I know in other places in the States people have a much harder time finding good doctors we researched what was available before we moved here. We knew what we were getting into. I think your location is key in a lot of things here. We dont have the 10-20 hour waits in the ER that many places do. Often we are taken right in. I know that doesnt happen everywhere but we are fortunate where we live that we can see a Doc right away.

    Each system has flaws but honestly I mush prefer the better, quicker access we have here than what we received in Canada.
  11. spima3

    spima3 DIS Veteran

    Jan 23, 2005
  12. chris1gill

    chris1gill <a href="

    Sep 2, 1999
    Michael Moore is correct. How can a hospital be FOR PROFIT? Better question, WHY should a hospital be FOR PROFIT? It's flat wrong. I have health insurance, and you know it is the BIGGEST PAIN IN MY you know what! The problem is I have a chronic progressive illness, which means I take away from their bottom line.... I am forever AND EVER going through circles trying to get my procedures and visits covered. I don't know how I manage it at times, at times I give up and just pay even though I know it's a covered benefit. I cannot spend all my time and more importantly, energy fighting the insurance companies... and don't even start on our prescription plan, that is even more a mess... we have to mail order all our medications, then they always have questions, or give you one refill, so every 3-4 months you're starting the process for X number of drugs all over again, new prescriptions, new forms, new everything.... our plan only covers one visit to a pharmacy per year....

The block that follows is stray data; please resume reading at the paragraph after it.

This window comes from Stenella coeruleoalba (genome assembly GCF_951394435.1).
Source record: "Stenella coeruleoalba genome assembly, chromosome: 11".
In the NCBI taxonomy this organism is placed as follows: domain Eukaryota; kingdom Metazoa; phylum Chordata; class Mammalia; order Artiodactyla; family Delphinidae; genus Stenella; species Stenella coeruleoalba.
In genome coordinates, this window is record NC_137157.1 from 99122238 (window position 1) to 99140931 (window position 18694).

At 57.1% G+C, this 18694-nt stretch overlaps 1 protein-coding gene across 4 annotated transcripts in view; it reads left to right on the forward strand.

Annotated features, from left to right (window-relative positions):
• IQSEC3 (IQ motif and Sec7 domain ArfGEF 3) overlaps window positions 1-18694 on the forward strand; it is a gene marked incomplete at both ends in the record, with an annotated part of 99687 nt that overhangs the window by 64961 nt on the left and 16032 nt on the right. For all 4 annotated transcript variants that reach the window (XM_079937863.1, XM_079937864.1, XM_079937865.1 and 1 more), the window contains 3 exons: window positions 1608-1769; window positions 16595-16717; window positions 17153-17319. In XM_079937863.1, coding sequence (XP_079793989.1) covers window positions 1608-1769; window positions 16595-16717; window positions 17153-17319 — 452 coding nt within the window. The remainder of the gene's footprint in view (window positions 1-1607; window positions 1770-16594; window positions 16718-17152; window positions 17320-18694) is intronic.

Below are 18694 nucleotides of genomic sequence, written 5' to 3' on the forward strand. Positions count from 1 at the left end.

Health insurance in this country is only for the healthy..... and if all you've ever been is healthy, you have absolutely no idea...
  13. spima3

    spima3 DIS Veteran

    Jan 23, 2005
    I was watching a program once about this. Basically, we, as a nation, spend more money in the first and last days of life. Think extreme premies, astronomical costs sometimes, especially w/ multiples, and the final days with the desire to extend life as long as possible. The gentleman speaking said they are difficult, emotional areas, and nobody wants to deal with it: not the Dr's, not the hospitals, not the insurance companies, not society. That in turn drives up the costs of care. He said one day, we are going to hit the point where we will have to deal with it, maybe that day is coming soon.